Roadblock in my process
Elias Lemus
I am looking for some advice. I'm having issues turning my painting ideas into actual work! When I want to do a portrait or something where the reference won't be drastically altered, I can do it no problem. The issue arises when I want to paint more complex/imaginary scenes. Say, for example, a girl running away from a crocodile or something. I can sketch up the idea pretty good, but then when I'm gathering reference, I hit a brick wall. It is very difficult to piece different references together. I may need one for the girl, then the crocodile, a few for the background maybe and let's not forget the lighting! Ahhh! This is where I get stuck. Turning all the reference plus my original idea into a cohesive, believable painting is where I get stumped. Any ideas on how I can overcome this? Do I just need better reference ? Better form manipulation skills?.. I can copy a picture no problem and even use a couple pictures as reference, but when it gets a little more complex I fail. Please help! Sorry for the rambling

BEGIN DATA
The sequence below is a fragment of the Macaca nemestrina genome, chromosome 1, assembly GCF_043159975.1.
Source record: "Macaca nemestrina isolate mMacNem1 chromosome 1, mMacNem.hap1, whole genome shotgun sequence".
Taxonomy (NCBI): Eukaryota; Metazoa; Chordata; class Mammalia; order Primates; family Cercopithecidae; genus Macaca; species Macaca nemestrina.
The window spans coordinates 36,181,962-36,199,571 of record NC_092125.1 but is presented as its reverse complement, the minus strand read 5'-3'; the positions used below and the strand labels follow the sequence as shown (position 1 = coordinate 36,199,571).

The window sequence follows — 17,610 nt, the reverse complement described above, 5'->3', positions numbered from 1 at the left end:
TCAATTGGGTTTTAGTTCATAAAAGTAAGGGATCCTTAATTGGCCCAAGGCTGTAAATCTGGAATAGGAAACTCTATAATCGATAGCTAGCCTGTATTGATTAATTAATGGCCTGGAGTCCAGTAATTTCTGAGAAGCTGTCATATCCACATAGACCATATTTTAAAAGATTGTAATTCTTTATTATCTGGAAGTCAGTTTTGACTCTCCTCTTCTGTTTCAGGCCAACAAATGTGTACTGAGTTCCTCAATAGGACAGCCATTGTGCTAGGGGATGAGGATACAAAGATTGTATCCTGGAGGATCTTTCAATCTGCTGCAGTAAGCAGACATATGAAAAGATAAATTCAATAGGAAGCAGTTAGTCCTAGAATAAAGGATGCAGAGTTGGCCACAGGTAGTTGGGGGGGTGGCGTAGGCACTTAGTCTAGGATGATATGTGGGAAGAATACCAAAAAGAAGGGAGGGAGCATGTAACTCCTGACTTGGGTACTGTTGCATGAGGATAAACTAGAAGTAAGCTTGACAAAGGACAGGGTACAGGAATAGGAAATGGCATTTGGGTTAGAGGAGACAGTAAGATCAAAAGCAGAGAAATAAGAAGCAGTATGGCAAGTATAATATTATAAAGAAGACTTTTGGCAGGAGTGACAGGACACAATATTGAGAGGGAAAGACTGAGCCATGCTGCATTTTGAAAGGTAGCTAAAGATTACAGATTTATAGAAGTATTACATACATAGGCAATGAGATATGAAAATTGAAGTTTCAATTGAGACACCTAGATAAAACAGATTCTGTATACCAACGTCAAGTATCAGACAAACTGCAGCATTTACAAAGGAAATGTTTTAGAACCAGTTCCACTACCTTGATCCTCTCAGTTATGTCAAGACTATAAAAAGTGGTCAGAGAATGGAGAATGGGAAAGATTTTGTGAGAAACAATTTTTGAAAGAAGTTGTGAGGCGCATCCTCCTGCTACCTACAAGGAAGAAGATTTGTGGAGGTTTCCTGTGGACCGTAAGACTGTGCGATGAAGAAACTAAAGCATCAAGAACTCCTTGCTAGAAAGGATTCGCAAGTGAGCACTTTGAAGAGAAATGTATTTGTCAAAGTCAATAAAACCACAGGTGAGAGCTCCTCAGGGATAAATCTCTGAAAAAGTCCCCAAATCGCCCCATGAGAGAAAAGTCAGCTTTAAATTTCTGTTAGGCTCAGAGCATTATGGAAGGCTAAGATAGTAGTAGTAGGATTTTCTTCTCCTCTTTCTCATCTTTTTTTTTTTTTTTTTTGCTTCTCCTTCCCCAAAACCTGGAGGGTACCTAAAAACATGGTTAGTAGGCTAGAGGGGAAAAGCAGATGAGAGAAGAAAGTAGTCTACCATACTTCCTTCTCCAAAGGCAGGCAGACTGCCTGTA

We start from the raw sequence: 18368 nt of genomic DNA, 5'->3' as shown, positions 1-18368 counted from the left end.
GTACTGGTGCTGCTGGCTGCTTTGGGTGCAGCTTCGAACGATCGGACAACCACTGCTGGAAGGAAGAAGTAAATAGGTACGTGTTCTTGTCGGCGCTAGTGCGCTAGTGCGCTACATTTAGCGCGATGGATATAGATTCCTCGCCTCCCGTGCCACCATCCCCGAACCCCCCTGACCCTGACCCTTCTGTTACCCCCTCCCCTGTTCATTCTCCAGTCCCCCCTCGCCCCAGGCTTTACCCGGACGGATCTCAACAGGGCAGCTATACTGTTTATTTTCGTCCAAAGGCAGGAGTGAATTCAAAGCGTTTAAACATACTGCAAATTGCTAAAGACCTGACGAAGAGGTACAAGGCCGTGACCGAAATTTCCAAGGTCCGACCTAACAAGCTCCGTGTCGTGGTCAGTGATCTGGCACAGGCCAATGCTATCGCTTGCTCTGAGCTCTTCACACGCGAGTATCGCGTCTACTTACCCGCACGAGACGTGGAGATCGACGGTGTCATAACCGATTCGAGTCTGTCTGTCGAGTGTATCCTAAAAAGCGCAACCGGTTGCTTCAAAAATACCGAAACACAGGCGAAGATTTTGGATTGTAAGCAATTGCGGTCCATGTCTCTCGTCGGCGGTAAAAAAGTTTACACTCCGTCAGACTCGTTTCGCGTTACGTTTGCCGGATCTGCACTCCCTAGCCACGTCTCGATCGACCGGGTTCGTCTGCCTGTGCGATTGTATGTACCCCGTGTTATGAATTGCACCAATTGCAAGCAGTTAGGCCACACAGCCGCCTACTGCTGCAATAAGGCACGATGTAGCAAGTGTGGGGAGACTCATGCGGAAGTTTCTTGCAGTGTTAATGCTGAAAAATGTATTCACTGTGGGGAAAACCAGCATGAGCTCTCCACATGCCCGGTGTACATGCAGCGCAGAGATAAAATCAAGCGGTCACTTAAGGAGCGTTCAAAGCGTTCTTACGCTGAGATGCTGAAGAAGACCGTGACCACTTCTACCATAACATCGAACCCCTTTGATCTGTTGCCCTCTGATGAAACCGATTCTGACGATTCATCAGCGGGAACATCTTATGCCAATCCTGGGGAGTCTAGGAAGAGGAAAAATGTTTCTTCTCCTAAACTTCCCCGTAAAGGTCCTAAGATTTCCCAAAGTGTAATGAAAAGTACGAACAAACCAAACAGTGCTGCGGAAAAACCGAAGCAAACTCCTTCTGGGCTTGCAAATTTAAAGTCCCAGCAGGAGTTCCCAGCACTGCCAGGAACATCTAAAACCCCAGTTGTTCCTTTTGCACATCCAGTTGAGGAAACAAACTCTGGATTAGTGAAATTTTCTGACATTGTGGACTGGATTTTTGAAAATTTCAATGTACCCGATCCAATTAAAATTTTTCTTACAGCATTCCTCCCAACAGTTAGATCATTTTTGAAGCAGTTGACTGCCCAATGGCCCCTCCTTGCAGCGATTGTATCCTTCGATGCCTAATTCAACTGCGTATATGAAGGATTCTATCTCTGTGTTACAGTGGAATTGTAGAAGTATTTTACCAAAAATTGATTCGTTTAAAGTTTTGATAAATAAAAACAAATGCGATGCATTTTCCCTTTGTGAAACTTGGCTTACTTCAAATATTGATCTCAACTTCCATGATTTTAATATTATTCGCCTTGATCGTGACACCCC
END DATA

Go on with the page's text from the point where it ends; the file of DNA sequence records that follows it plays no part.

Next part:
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Jeff Reid
Another poster mentioned James Gurney, he painted the Dinotopia books, often made models of the imagined scenes to get the lighting and work out the composition, you may want to try that. There are inexpensive models available to use as reference figures. Children’s action figure toys spray painted grey work great too. You can usually find them at the dollar stores . Pose the figures and light them to create the lighting reference and then use other reference for details as needed.
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Dan B
It sounds like you need better understanding of form, light and shadow. Direct from reference means you don't have to think about that, just copy the colours and tones present. For a scene, you pick where the light sources are and make sure the forms within it are lit correctly. Check out some of Marco Bucci's youtube vids (or his course here): James Gurney is another great resource, also Scott Robertson's 'How to Render' book. Hope that helps.
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Elias Lemus
Thank you!
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